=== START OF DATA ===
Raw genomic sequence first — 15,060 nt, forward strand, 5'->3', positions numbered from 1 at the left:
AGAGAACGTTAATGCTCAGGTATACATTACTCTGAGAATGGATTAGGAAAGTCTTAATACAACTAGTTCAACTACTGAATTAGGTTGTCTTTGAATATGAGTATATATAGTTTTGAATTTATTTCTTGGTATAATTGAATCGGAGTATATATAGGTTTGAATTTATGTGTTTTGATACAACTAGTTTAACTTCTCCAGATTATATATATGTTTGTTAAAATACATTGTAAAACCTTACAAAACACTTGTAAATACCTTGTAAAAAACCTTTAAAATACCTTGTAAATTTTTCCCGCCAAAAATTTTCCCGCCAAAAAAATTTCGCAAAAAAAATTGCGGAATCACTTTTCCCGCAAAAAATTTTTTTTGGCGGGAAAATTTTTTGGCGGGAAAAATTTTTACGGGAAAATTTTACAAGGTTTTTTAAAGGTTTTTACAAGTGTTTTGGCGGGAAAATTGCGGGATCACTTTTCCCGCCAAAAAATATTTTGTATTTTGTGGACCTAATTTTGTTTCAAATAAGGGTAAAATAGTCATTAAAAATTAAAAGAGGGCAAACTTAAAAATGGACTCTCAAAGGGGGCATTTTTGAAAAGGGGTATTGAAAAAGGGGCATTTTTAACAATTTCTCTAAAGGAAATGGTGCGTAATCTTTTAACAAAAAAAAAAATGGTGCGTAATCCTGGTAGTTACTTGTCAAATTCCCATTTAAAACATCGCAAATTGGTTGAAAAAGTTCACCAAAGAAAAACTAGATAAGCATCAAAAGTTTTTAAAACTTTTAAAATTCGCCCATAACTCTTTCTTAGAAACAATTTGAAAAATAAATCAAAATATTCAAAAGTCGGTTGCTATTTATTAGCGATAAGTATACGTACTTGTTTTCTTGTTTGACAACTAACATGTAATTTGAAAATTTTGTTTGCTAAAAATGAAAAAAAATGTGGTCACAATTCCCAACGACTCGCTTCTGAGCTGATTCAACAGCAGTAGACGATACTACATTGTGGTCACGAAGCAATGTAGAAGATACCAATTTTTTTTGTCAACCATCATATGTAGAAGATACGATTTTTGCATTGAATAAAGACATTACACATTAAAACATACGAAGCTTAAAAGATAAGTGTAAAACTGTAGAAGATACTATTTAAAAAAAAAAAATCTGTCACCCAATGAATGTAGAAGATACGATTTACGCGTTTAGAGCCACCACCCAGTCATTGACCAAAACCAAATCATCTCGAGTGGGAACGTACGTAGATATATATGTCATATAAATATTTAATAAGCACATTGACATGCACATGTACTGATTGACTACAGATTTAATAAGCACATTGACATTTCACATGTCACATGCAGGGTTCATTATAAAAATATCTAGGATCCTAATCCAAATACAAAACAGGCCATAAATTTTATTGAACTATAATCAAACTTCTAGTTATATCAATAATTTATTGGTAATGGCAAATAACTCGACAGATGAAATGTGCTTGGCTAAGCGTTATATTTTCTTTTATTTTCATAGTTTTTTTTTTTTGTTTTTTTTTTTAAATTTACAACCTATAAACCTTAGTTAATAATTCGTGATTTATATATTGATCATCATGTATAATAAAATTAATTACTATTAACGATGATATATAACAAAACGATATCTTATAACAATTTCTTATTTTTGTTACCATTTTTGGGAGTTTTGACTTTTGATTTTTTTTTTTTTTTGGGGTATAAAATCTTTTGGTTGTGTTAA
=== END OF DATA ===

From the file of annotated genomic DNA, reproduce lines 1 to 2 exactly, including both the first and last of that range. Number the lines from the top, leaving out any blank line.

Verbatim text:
Raw genomic sequence first — 15,060 nt, forward strand, 5'->3', positions numbered from 1 at the left:
AGAGAACGTTAATGCTCAGGTATACATTACTCTGAGAATGGATTAGGAAAGTCTTAATACAACTAGTTCAACTACTGAATTAGGTTGTCTTTGAATATGAGTATATATAGTTTTGAATTTATTTCTTGGTATAATTGAATCGGAGTATATATAGGTTTGAATTTATGTGTTTTGATACAACTAGTTTAACTTCTCCAGATTATATATATGTTTGTTAAAATACATTGTAAAACCTTACAAAACACTTGTAAATACCTTGTAAAAAACCTTTAAAATACCTTGTAAATTTTTCCCGCCAAAAATTTTCCCGCCAAAAAAATTTCGCAAAAAAAATTGCGGAATCACTTTTCCCGCAAAAAATTTTTTTTGGCGGGAAAATTTTTTGGCGGGAAAAATTTTTACGGGAAAATTTTACAAGGTTTTTTAAAGGTTTTTACAAGTGTTTTGGCGGGAAAATTGCGGGATCACTTTTCCCGCCAAAAAATATTTTGTATTTTGTGGACCTAATTTTGTTTCAAATAAGGGTAAAATAGTCATTAAAAATTAAAAGAGGGCAAACTTAAAAATGGACTCTCAAAGGGGGCATTTTTGAAAAGGGGTATTGAAAAAGGGGCATTTTTAACAATTTCTCTAAAGGAAATGGTGCGTAATCTTTTAACAAAAAAAAAAATGGTGCGTAATCCTGGTAGTTACTTGTCAAATTCCCATTTAAAACATCGCAAATTGGTTGAAAAAGTTCACCAAAGAAAAACTAGATAAGCATCAAAAGTTTTTAAAACTTTTAAAATTCGCCCATAACTCTTTCTTAGAAACAATTTGAAAAATAAATCAAAATATTCAAAAGTCGGTTGCTATTTATTAGCGATAAGTATACGTACTTGTTTTCTTGTTTGACAACTAACATGTAATTTGAAAATTTTGTTTGCTAAAAATGAAAAAAAATGTGGTCACAATTCCCAACGACTCGCTTCTGAGCTGATTCAACAGCAGTAGACGATACTACATTGTGGTCACGAAGCAATGTAGAAGATACCAATTTTTTTTGTCAACCATCATATGTAGAAGATACGATTTTTGCATTGAATAAAGACATTACACATTAAAACATACGAAGCTTAAAAGATAAGTGTAAAACTGTAGAAGATACTATTTAAAAAAAAAAAATCTGTCACCCAATGAATGTAGAAGATACGATTTACGCGTTTAGAGCCACCACCCAGTCATTGACCAAAACCAAATCATCTCGAGTGGGAACGTACGTAGATATATATGTCATATAAATATTTAATAAGCACATTGACATGCACATGTACTGATTGACTACAGATTTAATAAGCACATTGACATTTCACATGTCACATGCAGGGTTCATTATAAAAATATCTAGGATCCTAATCCAAATACAAAACAGGCCATAAATTTTATTGAACTATAATCAAACTTCTAGTTATATCAATAATTTATTGGTAATGGCAAATAACTCGACAGATGAAATGTGCTTGGCTAAGCGTTATATTTTCTTTTATTTTCATAGTTTTTTTTTTTTGTTTTTTTTTTTAAATTTACAACCTATAAACCTTAGTTAATAATTCGTGATTTATATATTGATCATCATGTATAATAAAATTAATTACTATTAACGATGATATATAACAAAACGATATCTTATAACAATTTCTTATTTTTGTTACCATTTTTGGGAGTTTTGACTTTTGATTTTTTTTTTTTTTTGGGGTATAAAATCTTTTGGTTGTGTTAA